Monday, February 21, 2011

Robotic-Assisted Liver Resection at Hospital

Jefferson Surgeon Performs First Robotic-Assisted Liver Resection at Hospital

Released: 2/21/2011 11:45 AM EST

Source: Thomas Jefferson University

Newswise — PHILADELPHIA – Cataldo Doria, M.D., Ph.D., Nicoletti Family Professor of Transplant Surgery at Jefferson Medical College of Thomas Jefferson University; director of the Division of Transplantation; and co-director of the liver tumor program at Thomas Jefferson University Hospital is the first surgeon at Jefferson to perform a robotically-assisted liver resection. He is only one of a handful of surgeons across the country certified to do so.
Liver resection involves the partial removal of the liver. For many individuals diagnosed with liver cancer, this treatment option offers the best chance for long-term survival or cure. Surgery to remove a tumor is the surest method of eliminating the cancer – and preventing its spread to other parts of the body – but the traditional open procedure can take as much as six hours with a four or five day hospital stay. Now, eligible patients have an alternative to traditional liver resection that utilizes the latest robotic system to assist the surgeon in performing this delicate operation.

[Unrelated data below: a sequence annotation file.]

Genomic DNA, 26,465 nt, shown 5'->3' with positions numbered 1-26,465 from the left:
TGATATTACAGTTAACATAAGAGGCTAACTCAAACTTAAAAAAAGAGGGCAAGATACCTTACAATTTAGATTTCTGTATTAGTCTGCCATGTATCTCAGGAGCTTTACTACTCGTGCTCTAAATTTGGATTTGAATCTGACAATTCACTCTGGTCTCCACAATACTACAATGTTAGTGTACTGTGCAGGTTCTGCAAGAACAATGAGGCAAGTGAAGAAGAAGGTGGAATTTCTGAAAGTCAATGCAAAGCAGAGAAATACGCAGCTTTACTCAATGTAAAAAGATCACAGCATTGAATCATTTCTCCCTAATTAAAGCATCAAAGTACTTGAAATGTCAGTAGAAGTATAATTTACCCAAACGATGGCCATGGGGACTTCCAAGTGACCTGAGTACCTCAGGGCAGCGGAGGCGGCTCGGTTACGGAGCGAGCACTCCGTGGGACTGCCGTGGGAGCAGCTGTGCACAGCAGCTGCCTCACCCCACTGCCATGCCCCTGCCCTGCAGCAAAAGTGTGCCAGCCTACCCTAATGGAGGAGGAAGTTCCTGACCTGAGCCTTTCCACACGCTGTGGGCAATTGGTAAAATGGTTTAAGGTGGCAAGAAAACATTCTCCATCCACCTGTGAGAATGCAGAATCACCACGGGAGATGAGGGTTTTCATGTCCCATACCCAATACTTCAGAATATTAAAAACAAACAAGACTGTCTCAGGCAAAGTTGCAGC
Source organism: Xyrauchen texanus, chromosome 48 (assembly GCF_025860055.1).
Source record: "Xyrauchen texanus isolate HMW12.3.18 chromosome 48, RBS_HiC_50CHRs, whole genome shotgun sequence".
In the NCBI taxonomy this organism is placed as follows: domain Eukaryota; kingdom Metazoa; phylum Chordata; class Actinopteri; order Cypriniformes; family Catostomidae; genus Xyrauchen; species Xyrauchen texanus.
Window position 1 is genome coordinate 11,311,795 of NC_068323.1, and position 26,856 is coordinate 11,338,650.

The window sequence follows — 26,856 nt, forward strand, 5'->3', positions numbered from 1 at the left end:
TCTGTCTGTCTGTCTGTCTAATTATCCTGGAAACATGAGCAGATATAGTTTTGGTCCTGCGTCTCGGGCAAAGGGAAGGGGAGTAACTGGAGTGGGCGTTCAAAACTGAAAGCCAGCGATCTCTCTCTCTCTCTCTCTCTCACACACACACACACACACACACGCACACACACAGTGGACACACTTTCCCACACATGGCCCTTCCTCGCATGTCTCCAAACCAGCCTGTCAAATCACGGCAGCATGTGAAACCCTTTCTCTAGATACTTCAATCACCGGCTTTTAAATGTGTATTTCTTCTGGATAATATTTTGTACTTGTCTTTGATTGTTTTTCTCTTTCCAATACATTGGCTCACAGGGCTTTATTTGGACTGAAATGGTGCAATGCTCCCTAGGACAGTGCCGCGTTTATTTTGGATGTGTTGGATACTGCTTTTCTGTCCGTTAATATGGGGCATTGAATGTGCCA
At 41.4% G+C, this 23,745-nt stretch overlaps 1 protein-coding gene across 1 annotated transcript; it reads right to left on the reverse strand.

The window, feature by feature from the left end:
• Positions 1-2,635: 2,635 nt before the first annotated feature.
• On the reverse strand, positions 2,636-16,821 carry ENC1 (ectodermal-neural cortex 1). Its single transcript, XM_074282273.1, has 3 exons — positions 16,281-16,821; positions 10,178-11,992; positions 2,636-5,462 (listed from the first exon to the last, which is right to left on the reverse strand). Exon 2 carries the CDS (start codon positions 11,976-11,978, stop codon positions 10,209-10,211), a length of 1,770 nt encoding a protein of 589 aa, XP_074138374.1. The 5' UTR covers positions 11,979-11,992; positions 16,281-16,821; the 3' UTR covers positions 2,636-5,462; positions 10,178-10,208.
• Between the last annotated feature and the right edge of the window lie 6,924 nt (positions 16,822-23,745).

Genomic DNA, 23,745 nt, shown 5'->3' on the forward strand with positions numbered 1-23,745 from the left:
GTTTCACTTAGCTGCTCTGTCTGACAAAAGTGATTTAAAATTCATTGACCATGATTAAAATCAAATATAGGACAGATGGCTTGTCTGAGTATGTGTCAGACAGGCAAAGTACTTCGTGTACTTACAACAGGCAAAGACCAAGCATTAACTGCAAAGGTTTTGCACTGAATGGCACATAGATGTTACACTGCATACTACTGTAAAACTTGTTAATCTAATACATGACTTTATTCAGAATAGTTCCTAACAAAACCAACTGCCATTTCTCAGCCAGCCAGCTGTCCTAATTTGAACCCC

Using the da Vinci® robot system, Dr. Doria is able to perform this complex surgical procedure with improved precision and ergonomics as well as a three-dimensional view of the surgical site. Similar to a human hand, the robotic instruments translate the natural movements of a surgeon's hand into precise movements inside the abdominal cavity. The three-dimensional view of the operative field, along with a greater degree of freedom and tremor filtration, provides a surgeon with full dexterity to perform delicate dissection and precise suturing.
“A robotically-assisted liver resection is a viable alternative for eligible patients to more traditional open or laparoscopic surgery,” said Dr. Doria. “The patient will benefit as a result of improved cosmetic results, shorter hospitalization times and less postoperative pain.”
For more information about robotic-assisted liver resection, or to make an appointment with a surgeon, please call 1-800-JEFF-NOW.

Editor’s Note:
To learn who and why robotic-assisted surgery was developed, click on the following link:

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